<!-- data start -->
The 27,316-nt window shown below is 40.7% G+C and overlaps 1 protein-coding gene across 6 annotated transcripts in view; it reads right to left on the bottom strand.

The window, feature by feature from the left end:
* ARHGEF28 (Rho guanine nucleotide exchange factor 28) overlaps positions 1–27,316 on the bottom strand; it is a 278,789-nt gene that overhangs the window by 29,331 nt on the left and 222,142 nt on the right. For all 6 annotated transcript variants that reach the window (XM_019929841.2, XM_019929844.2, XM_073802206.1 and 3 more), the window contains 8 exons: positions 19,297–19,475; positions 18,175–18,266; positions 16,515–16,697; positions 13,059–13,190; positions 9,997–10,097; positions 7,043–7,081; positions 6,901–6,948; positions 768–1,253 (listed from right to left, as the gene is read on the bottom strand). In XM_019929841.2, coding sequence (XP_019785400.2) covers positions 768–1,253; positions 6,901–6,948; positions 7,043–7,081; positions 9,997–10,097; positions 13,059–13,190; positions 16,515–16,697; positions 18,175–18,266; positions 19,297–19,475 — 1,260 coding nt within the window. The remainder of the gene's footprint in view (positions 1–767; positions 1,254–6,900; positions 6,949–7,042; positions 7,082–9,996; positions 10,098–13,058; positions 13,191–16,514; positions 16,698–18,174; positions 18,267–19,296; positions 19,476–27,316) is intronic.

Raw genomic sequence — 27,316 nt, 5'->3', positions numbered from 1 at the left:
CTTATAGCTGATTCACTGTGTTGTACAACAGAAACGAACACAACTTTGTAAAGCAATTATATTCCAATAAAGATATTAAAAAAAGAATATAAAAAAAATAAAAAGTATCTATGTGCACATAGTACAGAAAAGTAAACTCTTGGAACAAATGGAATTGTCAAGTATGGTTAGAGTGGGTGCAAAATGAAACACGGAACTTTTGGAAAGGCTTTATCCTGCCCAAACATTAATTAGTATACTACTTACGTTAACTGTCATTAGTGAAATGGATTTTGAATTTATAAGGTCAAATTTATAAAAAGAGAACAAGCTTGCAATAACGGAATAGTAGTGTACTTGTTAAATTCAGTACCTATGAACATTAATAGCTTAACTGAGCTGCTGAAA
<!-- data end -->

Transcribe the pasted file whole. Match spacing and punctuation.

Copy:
The 27,316-nt window shown below is 40.7% G+C and overlaps 1 protein-coding gene across 6 annotated transcripts in view; it reads right to left on the bottom strand.

The window, feature by feature from the left end:
* ARHGEF28 (Rho guanine nucleotide exchange factor 28) overlaps positions 1–27,316 on the bottom strand; it is a 278,789-nt gene that overhangs the window by 29,331 nt on the left and 222,142 nt on the right. For all 6 annotated transcript variants that reach the window (XM_019929841.2, XM_019929844.2, XM_073802206.1 and 3 more), the window contains 8 exons: positions 19,297–19,475; positions 18,175–18,266; positions 16,515–16,697; positions 13,059–13,190; positions 9,997–10,097; positions 7,043–7,081; positions 6,901–6,948; positions 768–1,253 (listed from right to left, as the gene is read on the bottom strand). In XM_019929841.2, coding sequence (XP_019785400.2) covers positions 768–1,253; positions 6,901–6,948; positions 7,043–7,081; positions 9,997–10,097; positions 13,059–13,190; positions 16,515–16,697; positions 18,175–18,266; positions 19,297–19,475 — 1,260 coding nt within the window. The remainder of the gene's footprint in view (positions 1–767; positions 1,254–6,900; positions 6,949–7,042; positions 7,082–9,996; positions 10,098–13,058; positions 13,191–16,514; positions 16,698–18,174; positions 18,267–19,296; positions 19,476–27,316) is intronic.

Raw genomic sequence — 27,316 nt, 5'->3', positions numbered from 1 at the left:
CTTATAGCTGATTCACTGTGTTGTACAACAGAAACGAACACAACTTTGTAAAGCAATTATATTCCAATAAAGATATTAAAAAAAGAATATAAAAAAAATAAAAAGTATCTATGTGCACATAGTACAGAAAAGTAAACTCTTGGAACAAATGGAATTGTCAAGTATGGTTAGAGTGGGTGCAAAATGAAACACGGAACTTTTGGAAAGGCTTTATCCTGCCCAAACATTAATTAGTATACTACTTACGTTAACTGTCATTAGTGAAATGGATTTTGAATTTATAAGGTCAAATTTATAAAAAGAGAACAAGCTTGCAATAACGGAATAGTAGTGTACTTGTTAAATTCAGTACCTATGAACATTAATAGCTTAACTGAGCTGCTGAAA